Here’s what I was doing all week:
I absolutely love scented geraniums. I think there are very few herbs that I grow that I dislike (orange mint does spring to mind), but as a general category I find the geraniums very romantic and classy. There isn’t much demand, but I’m always hoping there will be some sort of resurgence in their old popularity. They’re even edible! (Please do not eat your own geraniums, they are probably not.)
So what are these? These are unrooted cuttings. We grow all of our own plants in the greenhouse (as opposed to places like Walmart and Lowes, whose plants aren’t grown on-site and have to get shipped in from other greenhouses), but not everything is from seed. There are advantages to both, but as far as the herbs go, the main advantage is that the plants you get are true to type. This means that if I get cuttings of a variegated* mint, the branches cut from the parent plant all display the variegation; seeds from that plant might only yield a percentage of variegated baby plants. It also reduces the risk of cross-pollination. If you’ve ever had mint in your garden that crossbred with other mints and had mutant baby mints, you will know why that might be important. Cuttings are true to flavor as well.
So we get many many many little pieces of plants, and then we stick them in trays of soil, keep them watered and warm, and wait for them to grow roots. The other bonus is that it takes less time to get a good-sized plant this way– I’d never convince people to buy my lavender if it was from seed. It would be so absurdly tiny if grown on the same schedule as cuttings.
*variegation: combination of colors on a leaf, instead of plain green. Wikipedia has a nice article about different causes.
Possibly a new variety, but probably not. I’ve noticed a lot of inconsistency in how companies label their herbs, and don’t get me started on how badly they do with the Latin. Most likely Origanum vulgare ‘Aureum’, which we get every year from Hishtil. This bunch was labeled ‘Blondie’ and is from PSI, who always have lovely plants but sometimes don’t get the names right. ‘Aureum’ is usually a much brighter, yellowy gold but has a tendency to go green when it doesn’t get enough light, so we’ll see soon enough! It is my favorite oregano, and we have it planted all around the house.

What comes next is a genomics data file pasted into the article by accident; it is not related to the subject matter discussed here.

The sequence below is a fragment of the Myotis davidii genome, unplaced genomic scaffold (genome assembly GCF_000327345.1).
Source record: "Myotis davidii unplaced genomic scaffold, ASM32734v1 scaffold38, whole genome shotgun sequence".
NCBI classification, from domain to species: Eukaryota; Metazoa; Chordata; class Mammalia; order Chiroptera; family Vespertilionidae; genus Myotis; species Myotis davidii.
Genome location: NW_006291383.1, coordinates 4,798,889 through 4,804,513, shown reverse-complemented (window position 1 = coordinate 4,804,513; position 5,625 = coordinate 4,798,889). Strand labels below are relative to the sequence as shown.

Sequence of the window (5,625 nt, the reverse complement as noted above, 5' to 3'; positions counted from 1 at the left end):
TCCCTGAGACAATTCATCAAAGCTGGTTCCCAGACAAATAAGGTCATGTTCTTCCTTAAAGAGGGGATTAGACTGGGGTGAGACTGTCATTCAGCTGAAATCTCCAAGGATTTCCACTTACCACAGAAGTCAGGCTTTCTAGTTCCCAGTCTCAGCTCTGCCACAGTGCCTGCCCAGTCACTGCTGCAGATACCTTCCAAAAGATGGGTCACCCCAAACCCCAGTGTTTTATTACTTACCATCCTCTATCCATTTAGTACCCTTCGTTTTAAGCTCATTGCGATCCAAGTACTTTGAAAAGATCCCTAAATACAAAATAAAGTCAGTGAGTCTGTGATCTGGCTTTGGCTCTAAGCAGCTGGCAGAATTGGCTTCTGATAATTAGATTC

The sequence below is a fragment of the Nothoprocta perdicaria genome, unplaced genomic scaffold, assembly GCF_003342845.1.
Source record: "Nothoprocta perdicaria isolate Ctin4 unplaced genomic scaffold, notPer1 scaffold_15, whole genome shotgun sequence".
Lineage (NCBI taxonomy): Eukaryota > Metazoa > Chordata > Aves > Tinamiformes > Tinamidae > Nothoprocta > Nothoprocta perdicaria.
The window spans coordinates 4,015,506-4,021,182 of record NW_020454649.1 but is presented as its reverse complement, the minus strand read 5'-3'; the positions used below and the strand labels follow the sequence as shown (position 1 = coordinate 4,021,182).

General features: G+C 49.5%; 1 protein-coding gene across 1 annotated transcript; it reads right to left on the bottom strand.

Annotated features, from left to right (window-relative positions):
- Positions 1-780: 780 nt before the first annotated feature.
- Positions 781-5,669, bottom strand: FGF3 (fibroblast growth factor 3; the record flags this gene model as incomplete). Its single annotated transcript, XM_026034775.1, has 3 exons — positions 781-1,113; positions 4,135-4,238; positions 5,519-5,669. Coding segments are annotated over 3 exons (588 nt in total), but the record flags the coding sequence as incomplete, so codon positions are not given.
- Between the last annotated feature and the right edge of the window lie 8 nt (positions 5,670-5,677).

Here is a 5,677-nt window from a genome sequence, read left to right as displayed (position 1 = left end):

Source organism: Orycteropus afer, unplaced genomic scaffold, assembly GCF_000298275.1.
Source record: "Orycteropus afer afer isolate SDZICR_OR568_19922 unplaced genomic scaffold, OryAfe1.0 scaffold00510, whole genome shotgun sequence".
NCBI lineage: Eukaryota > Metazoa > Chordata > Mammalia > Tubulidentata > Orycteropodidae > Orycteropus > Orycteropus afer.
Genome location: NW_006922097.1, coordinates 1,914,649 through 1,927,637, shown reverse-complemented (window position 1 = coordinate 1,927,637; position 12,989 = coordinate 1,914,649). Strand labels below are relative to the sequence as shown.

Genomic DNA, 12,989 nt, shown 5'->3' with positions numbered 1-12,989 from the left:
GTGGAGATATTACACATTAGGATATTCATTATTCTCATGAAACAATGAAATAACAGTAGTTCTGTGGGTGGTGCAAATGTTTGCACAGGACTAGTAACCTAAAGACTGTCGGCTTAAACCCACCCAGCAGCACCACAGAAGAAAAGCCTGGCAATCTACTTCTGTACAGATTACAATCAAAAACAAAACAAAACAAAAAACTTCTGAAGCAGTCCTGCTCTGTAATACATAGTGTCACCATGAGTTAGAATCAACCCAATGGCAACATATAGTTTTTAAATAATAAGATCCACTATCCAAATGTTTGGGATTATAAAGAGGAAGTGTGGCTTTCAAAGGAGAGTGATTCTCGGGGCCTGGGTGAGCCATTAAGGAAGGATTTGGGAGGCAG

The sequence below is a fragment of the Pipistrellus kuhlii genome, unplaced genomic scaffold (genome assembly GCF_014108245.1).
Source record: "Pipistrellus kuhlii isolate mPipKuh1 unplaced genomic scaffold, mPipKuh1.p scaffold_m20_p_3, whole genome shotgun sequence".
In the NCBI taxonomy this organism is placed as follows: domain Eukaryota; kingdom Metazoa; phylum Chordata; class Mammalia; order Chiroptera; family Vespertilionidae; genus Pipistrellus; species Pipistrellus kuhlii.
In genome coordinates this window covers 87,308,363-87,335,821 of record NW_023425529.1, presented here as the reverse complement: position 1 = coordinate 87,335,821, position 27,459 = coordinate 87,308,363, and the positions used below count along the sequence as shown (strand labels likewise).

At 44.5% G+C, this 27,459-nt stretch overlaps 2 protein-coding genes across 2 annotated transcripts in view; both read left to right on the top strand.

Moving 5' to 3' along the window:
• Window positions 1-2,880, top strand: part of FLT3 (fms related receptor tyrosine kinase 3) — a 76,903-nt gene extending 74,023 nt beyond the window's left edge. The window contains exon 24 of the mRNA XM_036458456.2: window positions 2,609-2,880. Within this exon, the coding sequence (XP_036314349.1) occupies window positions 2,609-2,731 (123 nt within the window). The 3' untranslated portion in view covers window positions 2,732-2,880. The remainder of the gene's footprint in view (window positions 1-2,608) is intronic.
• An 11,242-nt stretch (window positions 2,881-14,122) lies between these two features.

The trusty 200 tray, friend of anything but mint since 2001. (The trays have been around longer, but my herb business hasn’t) Way back in that first picture, you can see trays of lavender (mmm ♥) and scented geraniums– those are in 105-cell trays. 200’s and 105’s are the same overall dimensions and take up the same amount of space on the table, so the cells on a 105 are bigger and hold more dirt, while the 200’s are smaller. This means that the 105’s are good for bigger, fluffier plants (so that they are less crowded in the tray) or ones that root faster (and will therefore be in the trays longer, since I won’t be planting until February or March). The 200’s are good for things that root more slowly, since there is less space to fill with roots, and a smaller volume of dirt which will hold less water/dry out a little faster and be less likely to drown or rot the plants. The 105’s that you can see are actually Fertiss trays. Normally we get empty plastic trays and fill them with soil ourselves, but the Fertiss are a pre-filled plastic tray with the dirt held in paper tubes. Some plants will root better if there’s some airflow around the roots, plus they would dry out faster and be less soggy than normal 105’s. I always have trouble with my rosemary and lavender, so they’re getting a trial run in the Fertiss this year.
Phew!! And now you know.